When asked why changing the name of a university holiday was so important to her, Liz Manus, MSW ’20, made it simple.
That’s why Manus – along with Hannah Babiss, MSW ’21, and Tessa Engel, MSW ’20, leaders of the Lincoln Center Student Congress – is petitioning for Fordham University to make a change. They, along with many others, agree it’s time to give Indigenous Peoples the recognition and space they deserve.
“It’s so much more than a name change,” Manus said. “It’s the values and principles that we all stand on, and how that aligns with what we’re actually doing.”
How it Started
Engel said talks among the GSS student congress about making a change have taken place since last year. She tells a story about a day visiting Fordham Library: stepping out of the subway and into Columbus Circle, coming face-to-face with Christopher Columbus’ statue, and wondering . . . “why?”
According to npr.org, the United States declared Columbus Day a national holiday in 1934. In 1977, Indigenous Peoples first proposed the name change during a United Nations conference on discrimination against them, and in 1989, South Dakota became the first state to officially recognize the holiday.
CNN states that while technically Columbus Day is still a federal holiday, states and local governments can choose not to observe it, or change the name completely. As of this year, Smithsonian Magazine reports that 14 states recognize Indigenous Peoples’ Day. New York State is not one of them.
“I think people are resistant to change and what they don’t know,” Manus said. “Everyone is so used to celebrating Columbus Day.”
The Social Work Responsibility
The effort aligns with why Babiss, Engel, and Manus enrolled in Fordham’s Graduate School of Social Service. It’s clear that as social workers, they feel a responsibility to this underrepresented population – fighting for the social justice which defines GSS’ mission.
“It’s in our values to help marginalized voices to be heard,” Babiss said.
But it’s not just GSS students advocating. Babiss, Engel, and Manus have joined forces with students in Fordham’s undergraduate program, as well as the Graduate School of Education to create a petition for the cause. The petition has almost 400 of the 500-signature goal and also features a letter written by Babiss, Engel, and Manus, which was submitted to Fordham University President Father McShane.
“We want to get this out to mention the petition, raise awareness, and get school talking about it,” Engel said. “There are probably many students who have never heard of Indigenous Peoples’ Day and how it’s so important that we raise awareness about it.”
New York and Columbus
New York, especially New York City, is a place steeped in Italian-American history. Italian-American culture has played a pivotal role in shaping the City’s identity, and New Yorkers reluctant to change the holiday’s name seem to do so out of fear of losing that heritage and legacy. However, student congress doesn’t think anything has to be lost.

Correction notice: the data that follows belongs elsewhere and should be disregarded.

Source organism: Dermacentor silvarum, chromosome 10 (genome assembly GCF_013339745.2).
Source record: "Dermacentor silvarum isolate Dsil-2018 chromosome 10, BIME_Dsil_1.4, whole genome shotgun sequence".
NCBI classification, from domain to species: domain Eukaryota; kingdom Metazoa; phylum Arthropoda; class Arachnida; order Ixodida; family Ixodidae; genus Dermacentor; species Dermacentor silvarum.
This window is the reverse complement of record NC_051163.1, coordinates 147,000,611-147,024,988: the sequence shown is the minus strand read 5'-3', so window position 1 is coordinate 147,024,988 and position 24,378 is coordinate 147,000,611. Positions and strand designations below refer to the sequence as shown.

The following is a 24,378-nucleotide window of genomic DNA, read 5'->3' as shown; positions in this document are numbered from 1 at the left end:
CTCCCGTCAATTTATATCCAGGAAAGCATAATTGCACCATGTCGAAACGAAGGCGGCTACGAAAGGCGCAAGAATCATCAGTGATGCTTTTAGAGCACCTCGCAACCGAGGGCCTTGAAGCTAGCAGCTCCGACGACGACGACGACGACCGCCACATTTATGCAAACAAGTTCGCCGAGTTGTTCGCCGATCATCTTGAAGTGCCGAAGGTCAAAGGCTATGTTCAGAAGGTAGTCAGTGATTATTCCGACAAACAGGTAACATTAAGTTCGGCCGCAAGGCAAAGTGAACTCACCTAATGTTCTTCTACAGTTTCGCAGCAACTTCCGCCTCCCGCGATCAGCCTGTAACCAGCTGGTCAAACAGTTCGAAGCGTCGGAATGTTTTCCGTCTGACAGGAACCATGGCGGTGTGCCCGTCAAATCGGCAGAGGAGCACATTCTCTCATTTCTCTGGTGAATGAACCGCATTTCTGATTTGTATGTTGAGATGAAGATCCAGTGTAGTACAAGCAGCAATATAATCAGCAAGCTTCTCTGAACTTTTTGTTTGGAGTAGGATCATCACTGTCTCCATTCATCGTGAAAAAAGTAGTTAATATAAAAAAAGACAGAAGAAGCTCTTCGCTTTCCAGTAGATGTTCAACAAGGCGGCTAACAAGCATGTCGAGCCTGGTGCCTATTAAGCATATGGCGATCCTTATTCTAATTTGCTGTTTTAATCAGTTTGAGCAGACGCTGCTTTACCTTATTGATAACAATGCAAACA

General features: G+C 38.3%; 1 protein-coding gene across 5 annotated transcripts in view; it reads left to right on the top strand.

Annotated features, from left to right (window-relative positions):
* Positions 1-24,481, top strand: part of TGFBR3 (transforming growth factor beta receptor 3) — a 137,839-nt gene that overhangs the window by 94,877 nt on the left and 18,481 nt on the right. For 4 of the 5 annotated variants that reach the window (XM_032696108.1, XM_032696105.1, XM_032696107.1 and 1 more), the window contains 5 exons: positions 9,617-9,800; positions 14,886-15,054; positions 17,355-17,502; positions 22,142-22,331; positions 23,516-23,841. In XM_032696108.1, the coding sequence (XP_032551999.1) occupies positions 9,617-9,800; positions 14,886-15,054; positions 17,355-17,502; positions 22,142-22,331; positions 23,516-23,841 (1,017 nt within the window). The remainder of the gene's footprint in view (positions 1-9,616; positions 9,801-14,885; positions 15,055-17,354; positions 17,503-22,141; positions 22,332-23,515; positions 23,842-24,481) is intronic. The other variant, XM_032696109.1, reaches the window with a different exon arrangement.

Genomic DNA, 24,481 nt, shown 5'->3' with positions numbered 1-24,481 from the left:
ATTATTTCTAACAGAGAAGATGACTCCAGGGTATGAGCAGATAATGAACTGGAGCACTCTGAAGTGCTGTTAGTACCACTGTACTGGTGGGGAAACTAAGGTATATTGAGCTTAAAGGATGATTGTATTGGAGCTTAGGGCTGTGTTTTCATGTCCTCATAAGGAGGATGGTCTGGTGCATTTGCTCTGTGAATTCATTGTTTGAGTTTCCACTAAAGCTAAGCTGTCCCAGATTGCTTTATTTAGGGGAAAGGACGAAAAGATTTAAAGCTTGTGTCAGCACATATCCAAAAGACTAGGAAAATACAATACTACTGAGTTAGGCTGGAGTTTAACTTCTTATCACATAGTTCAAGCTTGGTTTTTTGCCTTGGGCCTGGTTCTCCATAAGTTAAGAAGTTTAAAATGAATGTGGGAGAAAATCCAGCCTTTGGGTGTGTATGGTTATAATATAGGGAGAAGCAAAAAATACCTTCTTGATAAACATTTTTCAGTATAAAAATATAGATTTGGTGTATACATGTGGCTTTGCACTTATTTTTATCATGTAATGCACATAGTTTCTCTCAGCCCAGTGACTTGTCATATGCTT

“If people want to recognize and celebrate Columbus Day and celebrate both [Columbus Day and Indigenous Peoples’ Day], that’s fine and encouraged,” Babiss said. “But it’s important to have that name change so those voices are heard.”
“It doesn’t have to be a this-or-that,” Manus said.
So, what about a dual naming? Would that work?
“It’s a step,” Manus said. “But the full name change sets the standard for other schools of social work to work off of as well.”
Recognizing Indigenous Peoples
Student congress noted that this change would bring the Fordham community to terms with our nation’s past, and also recognize the great work of Indigenous Peoples around the world today.
“I feel like in the course of all education, it’s important that the full truth of history be represented and that history never be shown from a one-sided perspective,” Babiss said.
Engel, who spent time in Guatemala before attending graduate school, has seen first-hand the contributions Indigenous Peoples make to society.
“Indigenous Peoples exist around the world at this moment and we must recognize the essential work that they continue to do,” she said. “[In Guatemala] I worked with human rights defenders who were Indigenous men and women fighting against capitalism, transnational corporations… it’s so crucial we represent not only our historical transgressions and past but also what Indigenous Peoples are doing around the world right at this very moment.”
And not only has this been a great lesson in activism for the budding social workers, but Manus also said she’s learned so much about a fascinating culture – something everyone would benefit from.
“I feel some sort of responsibility to educate myself and provide that opportunity to help other people learn about another population not spoken about,” she said. “It’s a great population to learn about. Talk about being connected to the earth and having respect for one another – we all need those principles; we all can find similarities and values in that.”
If you want to contribute to student congress’ efforts, sign the petition here.